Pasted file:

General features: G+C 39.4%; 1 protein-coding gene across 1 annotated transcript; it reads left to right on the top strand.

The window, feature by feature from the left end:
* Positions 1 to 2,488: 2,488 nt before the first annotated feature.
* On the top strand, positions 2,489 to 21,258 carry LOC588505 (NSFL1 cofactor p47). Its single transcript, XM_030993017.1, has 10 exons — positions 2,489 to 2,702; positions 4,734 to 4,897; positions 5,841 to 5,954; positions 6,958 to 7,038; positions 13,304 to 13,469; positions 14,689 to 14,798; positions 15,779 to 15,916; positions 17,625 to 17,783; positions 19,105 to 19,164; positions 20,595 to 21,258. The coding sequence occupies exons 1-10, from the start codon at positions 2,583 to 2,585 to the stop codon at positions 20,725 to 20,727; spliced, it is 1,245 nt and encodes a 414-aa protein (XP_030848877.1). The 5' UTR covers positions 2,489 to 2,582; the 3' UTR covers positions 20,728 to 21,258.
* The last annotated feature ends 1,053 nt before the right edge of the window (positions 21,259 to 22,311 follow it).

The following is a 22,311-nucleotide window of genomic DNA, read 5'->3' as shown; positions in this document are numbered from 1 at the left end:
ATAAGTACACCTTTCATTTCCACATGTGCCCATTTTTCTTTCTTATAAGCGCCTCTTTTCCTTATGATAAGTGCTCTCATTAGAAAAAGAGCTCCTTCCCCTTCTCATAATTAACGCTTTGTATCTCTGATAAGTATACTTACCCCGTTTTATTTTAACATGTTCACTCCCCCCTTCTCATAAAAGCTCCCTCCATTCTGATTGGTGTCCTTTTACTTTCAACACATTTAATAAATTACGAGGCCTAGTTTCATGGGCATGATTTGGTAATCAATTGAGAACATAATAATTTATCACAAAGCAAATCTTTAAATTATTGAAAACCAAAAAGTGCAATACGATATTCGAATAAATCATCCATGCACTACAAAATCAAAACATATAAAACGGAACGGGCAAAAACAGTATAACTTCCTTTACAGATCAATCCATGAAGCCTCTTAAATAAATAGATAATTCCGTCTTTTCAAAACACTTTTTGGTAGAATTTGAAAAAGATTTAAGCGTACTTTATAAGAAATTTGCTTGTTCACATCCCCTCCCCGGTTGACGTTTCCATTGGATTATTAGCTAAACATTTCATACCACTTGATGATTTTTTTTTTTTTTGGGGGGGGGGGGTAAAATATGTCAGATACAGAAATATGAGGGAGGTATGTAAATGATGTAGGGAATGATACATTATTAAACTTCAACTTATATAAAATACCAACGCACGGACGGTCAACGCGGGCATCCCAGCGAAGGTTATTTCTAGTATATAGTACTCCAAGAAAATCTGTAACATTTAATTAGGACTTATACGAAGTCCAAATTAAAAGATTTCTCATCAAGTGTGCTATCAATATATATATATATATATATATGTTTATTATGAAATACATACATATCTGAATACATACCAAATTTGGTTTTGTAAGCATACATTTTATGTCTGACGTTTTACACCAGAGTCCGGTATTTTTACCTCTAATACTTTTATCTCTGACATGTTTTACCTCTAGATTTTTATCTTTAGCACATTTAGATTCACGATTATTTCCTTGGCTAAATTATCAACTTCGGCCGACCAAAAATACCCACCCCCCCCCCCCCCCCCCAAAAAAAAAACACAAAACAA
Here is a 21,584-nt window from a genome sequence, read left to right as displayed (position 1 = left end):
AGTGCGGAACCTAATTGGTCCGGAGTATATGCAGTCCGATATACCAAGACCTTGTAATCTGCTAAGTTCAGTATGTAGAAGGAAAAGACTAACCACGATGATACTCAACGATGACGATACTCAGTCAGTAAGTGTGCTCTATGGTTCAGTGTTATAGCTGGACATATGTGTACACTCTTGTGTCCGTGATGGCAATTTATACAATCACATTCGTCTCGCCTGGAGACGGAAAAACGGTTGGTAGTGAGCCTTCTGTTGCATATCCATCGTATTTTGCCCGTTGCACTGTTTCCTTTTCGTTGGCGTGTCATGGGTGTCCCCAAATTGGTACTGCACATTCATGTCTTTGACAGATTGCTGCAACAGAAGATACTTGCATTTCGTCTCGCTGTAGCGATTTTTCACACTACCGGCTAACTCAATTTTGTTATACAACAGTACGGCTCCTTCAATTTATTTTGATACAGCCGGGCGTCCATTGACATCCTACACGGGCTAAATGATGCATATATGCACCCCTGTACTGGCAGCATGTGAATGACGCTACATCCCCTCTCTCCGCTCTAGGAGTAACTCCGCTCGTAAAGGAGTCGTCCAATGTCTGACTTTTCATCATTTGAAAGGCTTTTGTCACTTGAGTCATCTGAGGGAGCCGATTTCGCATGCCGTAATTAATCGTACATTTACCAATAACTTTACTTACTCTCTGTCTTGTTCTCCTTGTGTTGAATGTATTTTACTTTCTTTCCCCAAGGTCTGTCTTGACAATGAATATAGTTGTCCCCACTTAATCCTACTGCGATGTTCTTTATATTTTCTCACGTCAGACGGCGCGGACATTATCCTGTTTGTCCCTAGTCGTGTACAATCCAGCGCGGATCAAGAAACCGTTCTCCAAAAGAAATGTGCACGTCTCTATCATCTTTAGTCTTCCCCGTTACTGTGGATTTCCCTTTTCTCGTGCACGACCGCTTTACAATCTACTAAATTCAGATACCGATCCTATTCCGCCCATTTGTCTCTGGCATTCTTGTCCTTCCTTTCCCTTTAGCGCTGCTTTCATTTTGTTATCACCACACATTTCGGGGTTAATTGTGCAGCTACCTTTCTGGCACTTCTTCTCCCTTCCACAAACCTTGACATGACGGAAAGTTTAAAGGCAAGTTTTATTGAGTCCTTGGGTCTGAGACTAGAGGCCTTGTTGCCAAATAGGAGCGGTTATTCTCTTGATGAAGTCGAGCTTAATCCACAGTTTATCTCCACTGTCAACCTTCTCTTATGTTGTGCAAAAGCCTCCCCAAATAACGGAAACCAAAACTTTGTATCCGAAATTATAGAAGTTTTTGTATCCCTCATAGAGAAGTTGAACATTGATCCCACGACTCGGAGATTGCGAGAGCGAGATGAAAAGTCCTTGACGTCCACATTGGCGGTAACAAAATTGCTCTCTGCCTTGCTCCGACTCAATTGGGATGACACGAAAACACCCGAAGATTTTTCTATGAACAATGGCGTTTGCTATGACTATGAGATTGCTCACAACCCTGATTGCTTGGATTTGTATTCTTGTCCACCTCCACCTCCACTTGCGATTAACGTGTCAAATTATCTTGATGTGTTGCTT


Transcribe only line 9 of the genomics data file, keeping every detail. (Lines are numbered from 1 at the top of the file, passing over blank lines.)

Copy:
AGTGCGGAACCTAATTGGTCCGGAGTATATGCAGTCCGATATACCAAGACCTTGTAATCTGCTAAGTTCAGTATGTAGAAGGAAAAGACTAACCACGATGATACTCAACGATGACGATACTCAGTCAGTAAGTGTGCTCTATGGTTCAGTGTTATAGCTGGACATATGTGTACACTCTTGTGTCCGTGATGGCAATTTATACAATCACATTCGTCTCGCCTGGAGACGGAAAAACGGTTGGTAGTGAGCCTTCTGTTGCATATCCATCGTATTTTGCCCGTTGCACTGTTTCCTTTTCGTTGGCGTGTCATGGGTGTCCCCAAATTGGTACTGCACATTCATGTCTTTGACAGATTGCTGCAACAGAAGATACTTGCATTTCGTCTCGCTGTAGCGATTTTTCACACTACCGGCTAACTCAATTTTGTTATACAACAGTACGGCTCCTTCAATTTATTTTGATACAGCCGGGCGTCCATTGACATCCTACACGGGCTAAATGATGCATATATGCACCCCTGTACTGGCAGCATGTGAATGACGCTACATCCCCTCTCTCCGCTCTAGGAGTAACTCCGCTCGTAAAGGAGTCGTCCAATGTCTGACTTTTCATCATTTGAAAGGCTTTTGTCACTTGAGTCATCTGAGGGAGCCGATTTCGCATGCCGTAATTAATCGTACATTTACCAATAACTTTACTTACTCTCTGTCTTGTTCTCCTTGTGTTGAATGTATTTTACTTTCTTTCCCCAAGGTCTGTCTTGACAATGAATATAGTTGTCCCCACTTAATCCTACTGCGATGTTCTTTATATTTTCTCACGTCAGACGGCGCGGACATTATCCTGTTTGTCCCTAGTCGTGTACAATCCAGCGCGGATCAAGAAACCGTTCTCCAAAAGAAATGTGCACGTCTCTATCATCTTTAGTCTTCCCCGTTACTGTGGATTTCCCTTTTCTCGTGCACGACCGCTTTACAATCTACTAAATTCAGATACCGATCCTATTCCGCCCATTTGTCTCTGGCATTCTTGTCCTTCCTTTCCCTTTAGCGCTGCTTTCATTTTGTTATCACCACACATTTCGGGGTTAATTGTGCAGCTACCTTTCTGGCACTTCTTCTCCCTTCCACAAACCTTGACATGACGGAAAGTTTAAAGGCAAGTTTTATTGAGTCCTTGGGTCTGAGACTAGAGGCCTTGTTGCCAAATAGGAGCGGTTATTCTCTTGATGAAGTCGAGCTTAATCCACAGTTTATCTCCACTGTCAACCTTCTCTTATGTTGTGCAAAAGCCTCCCCAAATAACGGAAACCAAAACTTTGTATCCGAAATTATAGAAGTTTTTGTATCCCTCATAGAGAAGTTGAACATTGATCCCACGACTCGGAGATTGCGAGAGCGAGATGAAAAGTCCTTGACGTCCACATTGGCGGTAACAAAATTGCTCTCTGCCTTGCTCCGACTCAATTGGGATGACACGAAAACACCCGAAGATTTTTCTATGAACAATGGCGTTTGCTATGACTATGAGATTGCTCACAACCCTGATTGCTTGGATTTGTATTCTTGTCCACCTCCACCTCCACTTGCGATTAACGTGTCAAATTATCTTGATGTGTTGCTT